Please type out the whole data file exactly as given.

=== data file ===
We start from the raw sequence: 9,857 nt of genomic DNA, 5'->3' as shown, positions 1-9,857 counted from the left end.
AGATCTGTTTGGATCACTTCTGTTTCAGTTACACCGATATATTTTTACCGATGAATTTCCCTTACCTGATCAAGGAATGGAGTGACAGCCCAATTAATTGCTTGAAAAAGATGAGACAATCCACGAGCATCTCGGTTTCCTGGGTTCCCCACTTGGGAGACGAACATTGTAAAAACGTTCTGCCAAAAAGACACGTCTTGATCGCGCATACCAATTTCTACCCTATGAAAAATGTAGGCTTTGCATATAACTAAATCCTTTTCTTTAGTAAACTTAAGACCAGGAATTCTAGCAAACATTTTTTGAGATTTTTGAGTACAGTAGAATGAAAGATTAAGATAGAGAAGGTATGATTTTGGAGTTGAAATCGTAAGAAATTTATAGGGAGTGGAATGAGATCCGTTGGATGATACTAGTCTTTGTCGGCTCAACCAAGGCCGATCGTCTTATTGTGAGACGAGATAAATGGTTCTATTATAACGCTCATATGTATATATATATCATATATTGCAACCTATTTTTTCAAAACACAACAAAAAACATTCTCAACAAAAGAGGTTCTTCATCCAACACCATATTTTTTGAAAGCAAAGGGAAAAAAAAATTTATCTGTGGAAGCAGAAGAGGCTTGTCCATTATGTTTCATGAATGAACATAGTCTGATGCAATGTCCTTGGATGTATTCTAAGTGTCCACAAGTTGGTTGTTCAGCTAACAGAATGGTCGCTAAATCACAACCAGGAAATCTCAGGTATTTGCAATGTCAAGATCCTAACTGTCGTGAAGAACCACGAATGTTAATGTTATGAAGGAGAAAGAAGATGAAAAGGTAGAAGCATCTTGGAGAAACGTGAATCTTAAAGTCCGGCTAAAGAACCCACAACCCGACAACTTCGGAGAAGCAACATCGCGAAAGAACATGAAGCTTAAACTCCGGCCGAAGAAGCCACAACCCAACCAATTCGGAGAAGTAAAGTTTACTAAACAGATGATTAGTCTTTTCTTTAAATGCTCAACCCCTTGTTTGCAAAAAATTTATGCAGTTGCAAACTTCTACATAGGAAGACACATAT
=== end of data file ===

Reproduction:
We start from the raw sequence: 9,857 nt of genomic DNA, 5'->3' as shown, positions 1-9,857 counted from the left end.
AGATCTGTTTGGATCACTTCTGTTTCAGTTACACCGATATATTTTTACCGATGAATTTCCCTTACCTGATCAAGGAATGGAGTGACAGCCCAATTAATTGCTTGAAAAAGATGAGACAATCCACGAGCATCTCGGTTTCCTGGGTTCCCCACTTGGGAGACGAACATTGTAAAAACGTTCTGCCAAAAAGACACGTCTTGATCGCGCATACCAATTTCTACCCTATGAAAAATGTAGGCTTTGCATATAACTAAATCCTTTTCTTTAGTAAACTTAAGACCAGGAATTCTAGCAAACATTTTTTGAGATTTTTGAGTACAGTAGAATGAAAGATTAAGATAGAGAAGGTATGATTTTGGAGTTGAAATCGTAAGAAATTTATAGGGAGTGGAATGAGATCCGTTGGATGATACTAGTCTTTGTCGGCTCAACCAAGGCCGATCGTCTTATTGTGAGACGAGATAAATGGTTCTATTATAACGCTCATATGTATATATATATCATATATTGCAACCTATTTTTTCAAAACACAACAAAAAACATTCTCAACAAAAGAGGTTCTTCATCCAACACCATATTTTTTGAAAGCAAAGGGAAAAAAAAATTTATCTGTGGAAGCAGAAGAGGCTTGTCCATTATGTTTCATGAATGAACATAGTCTGATGCAATGTCCTTGGATGTATTCTAAGTGTCCACAAGTTGGTTGTTCAGCTAACAGAATGGTCGCTAAATCACAACCAGGAAATCTCAGGTATTTGCAATGTCAAGATCCTAACTGTCGTGAAGAACCACGAATGTTAATGTTATGAAGGAGAAAGAAGATGAAAAGGTAGAAGCATCTTGGAGAAACGTGAATCTTAAAGTCCGGCTAAAGAACCCACAACCCGACAACTTCGGAGAAGCAACATCGCGAAAGAACATGAAGCTTAAACTCCGGCCGAAGAAGCCACAACCCAACCAATTCGGAGAAGTAAAGTTTACTAAACAGATGATTAGTCTTTTCTTTAAATGCTCAACCCCTTGTTTGCAAAAAATTTATGCAGTTGCAAACTTCTACATAGGAAGACACATAT